Reza Pahlavi: We Don’t Plan to Revenge

Let’s ask you the first question. The Iranian society, the youth and students first of all, are disappointed with the reforms carried out by the incumbent regime. Thus, the civil society of Iran has entered a new stage: it no longer identifies itself with any political movement of the regime. The society openly demonstrates its radical discrepancies with the regime. What is your role on this new stage?

- Mission of such people as me is first of all to bring the voice of Iran’s freedom-loving people to the world community. People must understand what is actually going on in Iran and what the Iranian people want. In this sense, my role didn’t change at all; I even plan to be more persistent in it.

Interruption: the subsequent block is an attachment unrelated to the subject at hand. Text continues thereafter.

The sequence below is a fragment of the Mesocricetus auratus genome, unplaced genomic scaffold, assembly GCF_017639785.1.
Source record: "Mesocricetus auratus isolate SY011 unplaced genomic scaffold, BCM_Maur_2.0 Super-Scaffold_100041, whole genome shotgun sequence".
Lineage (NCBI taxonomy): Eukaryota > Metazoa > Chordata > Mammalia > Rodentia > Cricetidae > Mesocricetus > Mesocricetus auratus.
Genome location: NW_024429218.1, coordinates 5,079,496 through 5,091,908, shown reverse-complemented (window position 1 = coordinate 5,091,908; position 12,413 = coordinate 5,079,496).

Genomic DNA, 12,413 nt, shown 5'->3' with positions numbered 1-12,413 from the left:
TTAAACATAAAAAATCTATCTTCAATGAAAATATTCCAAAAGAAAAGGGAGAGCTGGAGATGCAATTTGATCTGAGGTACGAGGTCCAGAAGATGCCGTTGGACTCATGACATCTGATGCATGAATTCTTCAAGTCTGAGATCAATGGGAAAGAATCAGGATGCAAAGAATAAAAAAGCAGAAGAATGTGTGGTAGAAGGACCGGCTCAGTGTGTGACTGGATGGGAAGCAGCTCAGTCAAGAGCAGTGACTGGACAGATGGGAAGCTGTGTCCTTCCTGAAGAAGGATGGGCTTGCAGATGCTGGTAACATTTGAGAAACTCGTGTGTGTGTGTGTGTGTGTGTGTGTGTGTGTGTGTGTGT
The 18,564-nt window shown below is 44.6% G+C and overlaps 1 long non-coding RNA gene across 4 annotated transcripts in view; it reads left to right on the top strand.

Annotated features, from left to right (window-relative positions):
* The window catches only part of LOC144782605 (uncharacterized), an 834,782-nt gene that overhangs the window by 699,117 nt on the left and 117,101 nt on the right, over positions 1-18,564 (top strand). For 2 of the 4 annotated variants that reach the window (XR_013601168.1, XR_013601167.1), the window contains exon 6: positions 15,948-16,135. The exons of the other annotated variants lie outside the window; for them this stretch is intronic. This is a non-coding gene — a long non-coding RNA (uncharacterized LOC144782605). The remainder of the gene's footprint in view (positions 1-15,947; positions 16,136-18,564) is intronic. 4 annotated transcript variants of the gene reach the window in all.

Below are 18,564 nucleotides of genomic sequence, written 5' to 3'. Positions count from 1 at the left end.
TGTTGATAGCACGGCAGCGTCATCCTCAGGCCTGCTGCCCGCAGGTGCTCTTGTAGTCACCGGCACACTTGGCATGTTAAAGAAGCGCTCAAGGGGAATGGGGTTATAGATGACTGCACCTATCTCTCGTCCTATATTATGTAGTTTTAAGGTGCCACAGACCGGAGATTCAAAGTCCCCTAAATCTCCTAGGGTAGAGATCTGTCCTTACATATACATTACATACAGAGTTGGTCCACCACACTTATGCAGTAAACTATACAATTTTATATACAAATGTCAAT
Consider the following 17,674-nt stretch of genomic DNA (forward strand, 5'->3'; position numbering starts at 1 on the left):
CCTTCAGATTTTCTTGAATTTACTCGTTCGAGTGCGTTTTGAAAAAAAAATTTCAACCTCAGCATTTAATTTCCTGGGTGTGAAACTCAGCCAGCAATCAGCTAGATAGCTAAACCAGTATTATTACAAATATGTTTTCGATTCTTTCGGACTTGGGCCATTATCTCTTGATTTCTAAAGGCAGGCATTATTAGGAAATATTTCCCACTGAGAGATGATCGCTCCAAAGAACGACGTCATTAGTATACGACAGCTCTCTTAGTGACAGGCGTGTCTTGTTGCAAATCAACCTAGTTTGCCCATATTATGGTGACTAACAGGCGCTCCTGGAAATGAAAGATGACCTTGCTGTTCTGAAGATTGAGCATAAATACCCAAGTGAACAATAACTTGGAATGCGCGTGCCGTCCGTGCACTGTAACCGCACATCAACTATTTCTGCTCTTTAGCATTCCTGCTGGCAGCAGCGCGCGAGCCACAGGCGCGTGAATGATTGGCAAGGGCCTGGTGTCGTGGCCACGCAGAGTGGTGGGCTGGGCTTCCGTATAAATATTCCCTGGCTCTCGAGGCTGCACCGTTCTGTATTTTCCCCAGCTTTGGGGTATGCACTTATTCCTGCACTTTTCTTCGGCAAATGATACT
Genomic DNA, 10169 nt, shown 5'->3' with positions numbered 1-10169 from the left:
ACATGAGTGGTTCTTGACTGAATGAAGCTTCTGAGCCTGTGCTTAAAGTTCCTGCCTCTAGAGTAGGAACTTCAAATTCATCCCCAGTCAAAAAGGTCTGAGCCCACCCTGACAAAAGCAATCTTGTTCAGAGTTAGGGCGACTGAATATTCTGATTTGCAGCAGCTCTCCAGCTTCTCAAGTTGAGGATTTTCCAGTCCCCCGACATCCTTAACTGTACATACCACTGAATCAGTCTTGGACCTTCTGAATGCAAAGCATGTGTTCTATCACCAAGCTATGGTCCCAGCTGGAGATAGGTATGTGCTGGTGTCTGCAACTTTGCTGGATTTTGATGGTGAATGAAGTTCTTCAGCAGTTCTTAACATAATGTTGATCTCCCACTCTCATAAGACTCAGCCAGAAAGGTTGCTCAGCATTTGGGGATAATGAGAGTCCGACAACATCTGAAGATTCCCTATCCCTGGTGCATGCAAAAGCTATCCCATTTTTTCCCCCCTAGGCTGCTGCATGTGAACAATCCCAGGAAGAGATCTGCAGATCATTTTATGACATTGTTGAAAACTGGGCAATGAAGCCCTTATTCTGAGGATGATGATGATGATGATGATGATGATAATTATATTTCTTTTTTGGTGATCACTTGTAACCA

I must say that Iran cannot be compared with any other countries of the region; from the historic and cultural points of view, Iran cannot be considered as inferior to other civilized states of the world. Consequently, there are no reasons for scornful relations with the civilized world. Within the whole its history, Iran supported friendly relations with almost all countries of the world. Incumbent authorities of Iran are experiencing a period resembling the period of revision of values in Europe. Western European and other countries gained victory over religious form of authority, and religion was successfully separated from the state; which became an open way to freedom. People themselves define all laws under the democratic form of government. Under the religious form of government, divinity is considered the basis; power remains inaccessible for ordinary people. There are no conditions for democratic transformation in a religious state. How is it possible to reach democracy if government bodies elected by the people haven’t necessary authorities? People cannot put forward their representatives because candidates are thoroughly screened at the elections. They also cannot enjoy their right for freedom of party activity. There is no freedom of press in such societies. Even parliamentary deputies can be put to jail if they dare to declared protests, the same way as it can be done to journalists, university professors and lawyers. In this connection, my objective is to demonstrate the community in Iran and all over the world that the despotic character of Iran’s ruling regime cannot be changed.